Junge Wilde


Oil on canvas, 80 x 70 cm.

Just as the Junge Wilde painters wished to express their individuality and vitality through their work, Cesare Oliva brought these influences to his art cycle in Montreal. In Canada, he was one of the few representatives of this movement that took hold worldwide.

The Junge Wilde movement, known for its break with previous artistic traditions and rebellion against formalism, inspired Oliva in his artistic journey. The works of Junge Wilde painters, with bright colors and energetic brushstrokes, had an obvious impact on his style, which created a unique link between the German movement and the Canadian art scene.

Berlin, politically divided during the 1980s, provided Oliva with a unique context to immerse herself in Junge Wilde’s creativity. The city, with its cultural and social encounters, profoundly influenced his artistic perspective, reflecting a desire to express new identities and ideas at a time of change.

The Junge Wilde movement represented a break with artistic traditions and a rebellion against the formalism and rigidity of conceptual and abstract art that had dominated earlier contemporary art. The young artists in this movement wished to express their individuality, spontaneity and vitality through their work.

Sitting woman, Cesare Oliva 1989

The works of Junge Wilde painters were often characterized by bright colors, energetic brushstrokes, and a mixture of styles that embraced neo-expressionism, surrealism, and pop art. Experimentation was a key component of this movement, and the artists were open to the use of new materials and techniques. Berlin, politically divided during much of the 1980s, provided a unique context for the development of Junge Wilde. The city was a place of cultural and social encounters, and the vibrancy of the art scene reflected a desire to express new identities and ideas at a time of change.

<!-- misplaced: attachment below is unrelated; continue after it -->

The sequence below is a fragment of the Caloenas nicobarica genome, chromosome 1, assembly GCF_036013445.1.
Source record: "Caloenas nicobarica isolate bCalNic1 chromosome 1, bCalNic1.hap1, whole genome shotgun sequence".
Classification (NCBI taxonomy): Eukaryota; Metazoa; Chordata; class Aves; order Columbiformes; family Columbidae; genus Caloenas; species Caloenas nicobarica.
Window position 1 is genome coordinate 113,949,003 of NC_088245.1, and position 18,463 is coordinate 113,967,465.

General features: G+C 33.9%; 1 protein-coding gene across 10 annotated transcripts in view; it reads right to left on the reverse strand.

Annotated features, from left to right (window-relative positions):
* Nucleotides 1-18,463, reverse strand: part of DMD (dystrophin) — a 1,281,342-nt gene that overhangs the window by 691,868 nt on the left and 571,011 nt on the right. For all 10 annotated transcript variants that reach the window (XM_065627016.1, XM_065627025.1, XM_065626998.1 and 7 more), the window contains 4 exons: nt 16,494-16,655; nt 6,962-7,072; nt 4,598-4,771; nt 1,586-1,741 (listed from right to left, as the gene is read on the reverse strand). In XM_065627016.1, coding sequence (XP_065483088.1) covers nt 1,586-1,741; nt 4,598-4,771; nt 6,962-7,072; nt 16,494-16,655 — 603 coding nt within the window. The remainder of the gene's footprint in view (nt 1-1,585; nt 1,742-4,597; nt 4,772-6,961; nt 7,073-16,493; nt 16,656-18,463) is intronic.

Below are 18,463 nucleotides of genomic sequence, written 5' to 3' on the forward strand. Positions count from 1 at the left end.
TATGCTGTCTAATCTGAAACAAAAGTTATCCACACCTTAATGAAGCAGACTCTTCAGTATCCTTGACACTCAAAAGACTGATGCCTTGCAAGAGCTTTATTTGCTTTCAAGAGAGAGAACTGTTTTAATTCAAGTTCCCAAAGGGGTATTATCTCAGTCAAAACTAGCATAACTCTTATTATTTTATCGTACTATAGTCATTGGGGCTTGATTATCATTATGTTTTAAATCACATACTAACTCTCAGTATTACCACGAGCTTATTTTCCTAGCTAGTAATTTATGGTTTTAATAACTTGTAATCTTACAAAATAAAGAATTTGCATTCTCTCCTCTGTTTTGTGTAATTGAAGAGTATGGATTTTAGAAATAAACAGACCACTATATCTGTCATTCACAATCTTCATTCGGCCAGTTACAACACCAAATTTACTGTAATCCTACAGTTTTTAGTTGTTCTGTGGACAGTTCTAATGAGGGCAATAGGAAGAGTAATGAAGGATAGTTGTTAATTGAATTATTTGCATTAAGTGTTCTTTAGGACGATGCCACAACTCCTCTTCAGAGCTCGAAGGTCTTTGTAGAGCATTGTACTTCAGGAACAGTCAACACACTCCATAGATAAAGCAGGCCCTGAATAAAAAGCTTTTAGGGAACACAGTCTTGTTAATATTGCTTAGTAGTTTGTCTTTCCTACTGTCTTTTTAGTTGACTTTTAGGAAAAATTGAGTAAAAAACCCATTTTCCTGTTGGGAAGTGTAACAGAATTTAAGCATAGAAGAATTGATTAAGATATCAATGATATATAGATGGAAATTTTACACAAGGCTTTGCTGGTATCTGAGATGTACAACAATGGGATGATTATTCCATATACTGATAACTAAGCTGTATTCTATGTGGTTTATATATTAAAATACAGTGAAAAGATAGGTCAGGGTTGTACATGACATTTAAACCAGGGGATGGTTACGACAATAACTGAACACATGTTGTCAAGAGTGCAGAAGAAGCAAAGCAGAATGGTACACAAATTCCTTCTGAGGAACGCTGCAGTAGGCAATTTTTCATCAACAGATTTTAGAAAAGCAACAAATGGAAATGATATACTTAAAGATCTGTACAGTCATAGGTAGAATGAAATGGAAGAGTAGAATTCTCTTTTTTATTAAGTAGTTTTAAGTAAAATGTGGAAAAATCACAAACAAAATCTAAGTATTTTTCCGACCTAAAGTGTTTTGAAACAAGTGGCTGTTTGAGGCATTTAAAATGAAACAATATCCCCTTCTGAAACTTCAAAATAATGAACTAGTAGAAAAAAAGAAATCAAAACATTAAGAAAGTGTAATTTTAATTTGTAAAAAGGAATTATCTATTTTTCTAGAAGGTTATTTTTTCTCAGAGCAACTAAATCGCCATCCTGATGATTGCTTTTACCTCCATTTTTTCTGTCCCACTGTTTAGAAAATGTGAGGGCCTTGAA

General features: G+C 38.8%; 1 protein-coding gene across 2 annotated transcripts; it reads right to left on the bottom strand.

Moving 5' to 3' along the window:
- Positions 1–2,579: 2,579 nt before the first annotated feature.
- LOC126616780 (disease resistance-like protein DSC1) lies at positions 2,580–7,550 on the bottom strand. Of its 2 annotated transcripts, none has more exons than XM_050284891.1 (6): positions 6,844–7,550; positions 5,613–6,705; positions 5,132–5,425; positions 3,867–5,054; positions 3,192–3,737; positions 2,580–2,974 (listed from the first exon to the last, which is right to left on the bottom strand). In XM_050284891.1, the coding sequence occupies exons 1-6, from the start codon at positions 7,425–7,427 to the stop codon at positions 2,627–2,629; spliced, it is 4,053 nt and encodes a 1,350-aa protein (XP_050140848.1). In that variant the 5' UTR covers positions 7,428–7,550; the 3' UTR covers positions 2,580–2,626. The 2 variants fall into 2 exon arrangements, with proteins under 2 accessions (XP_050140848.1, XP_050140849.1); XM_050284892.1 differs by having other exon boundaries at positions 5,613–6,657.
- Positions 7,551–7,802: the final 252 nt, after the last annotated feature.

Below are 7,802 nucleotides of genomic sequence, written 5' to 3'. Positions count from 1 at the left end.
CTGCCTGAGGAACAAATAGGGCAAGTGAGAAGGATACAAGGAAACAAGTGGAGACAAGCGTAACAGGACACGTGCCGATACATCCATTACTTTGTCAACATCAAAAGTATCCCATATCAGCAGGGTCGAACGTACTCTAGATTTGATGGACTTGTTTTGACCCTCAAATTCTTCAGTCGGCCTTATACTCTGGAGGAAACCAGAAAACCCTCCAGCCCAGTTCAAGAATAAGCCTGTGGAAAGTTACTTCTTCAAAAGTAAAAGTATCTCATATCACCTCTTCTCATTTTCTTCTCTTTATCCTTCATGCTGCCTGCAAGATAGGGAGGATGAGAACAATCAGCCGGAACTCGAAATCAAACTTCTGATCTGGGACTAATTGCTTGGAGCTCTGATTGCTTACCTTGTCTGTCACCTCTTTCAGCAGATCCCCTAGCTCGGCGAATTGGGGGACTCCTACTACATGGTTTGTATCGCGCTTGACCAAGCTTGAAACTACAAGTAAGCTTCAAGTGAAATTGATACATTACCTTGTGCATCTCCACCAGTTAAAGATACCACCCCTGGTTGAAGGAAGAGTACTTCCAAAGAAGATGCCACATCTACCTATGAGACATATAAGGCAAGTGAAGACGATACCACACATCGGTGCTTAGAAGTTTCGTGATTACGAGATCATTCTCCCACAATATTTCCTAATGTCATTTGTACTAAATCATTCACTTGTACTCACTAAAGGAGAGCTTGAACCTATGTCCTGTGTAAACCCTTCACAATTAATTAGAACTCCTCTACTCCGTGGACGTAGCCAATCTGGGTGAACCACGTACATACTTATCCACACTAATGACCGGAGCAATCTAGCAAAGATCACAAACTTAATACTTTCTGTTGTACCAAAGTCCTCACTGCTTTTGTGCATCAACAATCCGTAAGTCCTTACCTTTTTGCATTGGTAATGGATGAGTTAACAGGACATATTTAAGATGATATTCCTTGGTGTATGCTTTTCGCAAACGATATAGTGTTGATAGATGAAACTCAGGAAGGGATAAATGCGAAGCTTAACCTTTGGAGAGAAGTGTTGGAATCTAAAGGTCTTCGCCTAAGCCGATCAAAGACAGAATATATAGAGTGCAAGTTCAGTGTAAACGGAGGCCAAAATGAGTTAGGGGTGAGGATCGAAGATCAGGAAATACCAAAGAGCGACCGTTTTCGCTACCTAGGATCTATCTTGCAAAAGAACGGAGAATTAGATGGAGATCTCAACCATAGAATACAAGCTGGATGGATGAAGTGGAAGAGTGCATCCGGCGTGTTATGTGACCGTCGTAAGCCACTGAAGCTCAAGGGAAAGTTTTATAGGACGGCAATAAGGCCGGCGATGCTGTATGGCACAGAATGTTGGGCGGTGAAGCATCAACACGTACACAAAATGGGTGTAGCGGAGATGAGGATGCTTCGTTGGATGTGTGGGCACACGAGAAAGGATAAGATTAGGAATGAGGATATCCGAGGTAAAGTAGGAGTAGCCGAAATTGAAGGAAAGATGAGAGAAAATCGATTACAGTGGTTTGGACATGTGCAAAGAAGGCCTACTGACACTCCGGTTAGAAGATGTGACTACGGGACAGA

Tauromania Cesare Oliva 1989

The “Junge Wilde” movement, which originated in Germany, was interpreted and translated in different ways in various European countries and the United States. Each nation adopted a term that reflected its unique interpretation of the movement. Here is what the movement was called or translated in the countries mentioned:

Italy: In Italy, the movement has often been known as "Nuova Pittura" or "Transavanguardia." These terms reflect the idea of a new direction in painting and avant-garde art.

France: In France, the movement may have been identified as “Nouvelle Figuration” or “Figuration Libre,” emphasizing the aspect of new figurative representation and stylistic freedom.

England: In England, it might have been called “New Image Painting” or simply “New Expressionism,” emphasizing the new approach and expression in the works.

Spain: In Spain, the movement may have been translated as “Nueva Figuración” or “Movida,” reflecting the new figurative representation and the cultural and social context of the time.


United States: In the United States, the movement may have been called “New Wild” or “Neo-Expressionism,” highlighting the element of wild spontaneity and the connection with expressionism.